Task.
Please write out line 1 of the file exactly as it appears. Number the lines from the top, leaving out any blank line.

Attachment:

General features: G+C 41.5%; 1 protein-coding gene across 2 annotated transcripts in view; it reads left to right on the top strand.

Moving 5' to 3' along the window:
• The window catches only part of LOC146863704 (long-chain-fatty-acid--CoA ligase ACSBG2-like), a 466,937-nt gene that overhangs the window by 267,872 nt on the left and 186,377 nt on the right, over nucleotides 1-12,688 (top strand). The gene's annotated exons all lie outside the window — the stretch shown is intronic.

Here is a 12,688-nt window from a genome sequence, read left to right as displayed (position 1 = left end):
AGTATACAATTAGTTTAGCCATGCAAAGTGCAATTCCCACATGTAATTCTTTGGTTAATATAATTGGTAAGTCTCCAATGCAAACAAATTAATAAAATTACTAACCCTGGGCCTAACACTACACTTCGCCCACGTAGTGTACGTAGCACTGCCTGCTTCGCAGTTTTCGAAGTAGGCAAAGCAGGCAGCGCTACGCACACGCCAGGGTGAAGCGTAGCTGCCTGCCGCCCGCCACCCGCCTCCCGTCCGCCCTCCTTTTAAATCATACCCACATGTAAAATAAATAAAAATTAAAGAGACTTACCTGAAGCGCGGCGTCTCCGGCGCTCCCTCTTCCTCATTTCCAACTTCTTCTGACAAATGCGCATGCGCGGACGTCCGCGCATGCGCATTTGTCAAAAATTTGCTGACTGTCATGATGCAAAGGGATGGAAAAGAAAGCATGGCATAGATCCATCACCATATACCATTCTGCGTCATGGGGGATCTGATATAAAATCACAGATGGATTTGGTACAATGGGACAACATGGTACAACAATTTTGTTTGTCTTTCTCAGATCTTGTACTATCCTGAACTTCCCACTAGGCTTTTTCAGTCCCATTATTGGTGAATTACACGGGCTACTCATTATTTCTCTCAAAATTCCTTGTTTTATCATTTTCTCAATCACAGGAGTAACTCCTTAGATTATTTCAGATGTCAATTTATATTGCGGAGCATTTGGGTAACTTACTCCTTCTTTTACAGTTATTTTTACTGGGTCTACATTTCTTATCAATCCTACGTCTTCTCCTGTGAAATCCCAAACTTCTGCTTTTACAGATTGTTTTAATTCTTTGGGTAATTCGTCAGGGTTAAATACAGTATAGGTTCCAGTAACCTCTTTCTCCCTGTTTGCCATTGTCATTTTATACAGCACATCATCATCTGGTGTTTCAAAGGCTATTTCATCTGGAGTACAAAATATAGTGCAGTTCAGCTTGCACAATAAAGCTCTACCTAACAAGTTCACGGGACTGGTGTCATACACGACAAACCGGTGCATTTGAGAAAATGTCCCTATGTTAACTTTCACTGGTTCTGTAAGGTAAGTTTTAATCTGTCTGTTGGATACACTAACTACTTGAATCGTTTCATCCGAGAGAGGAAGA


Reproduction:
General features: G+C 41.5%; 1 protein-coding gene across 2 annotated transcripts in view; it reads left to right on the top strand.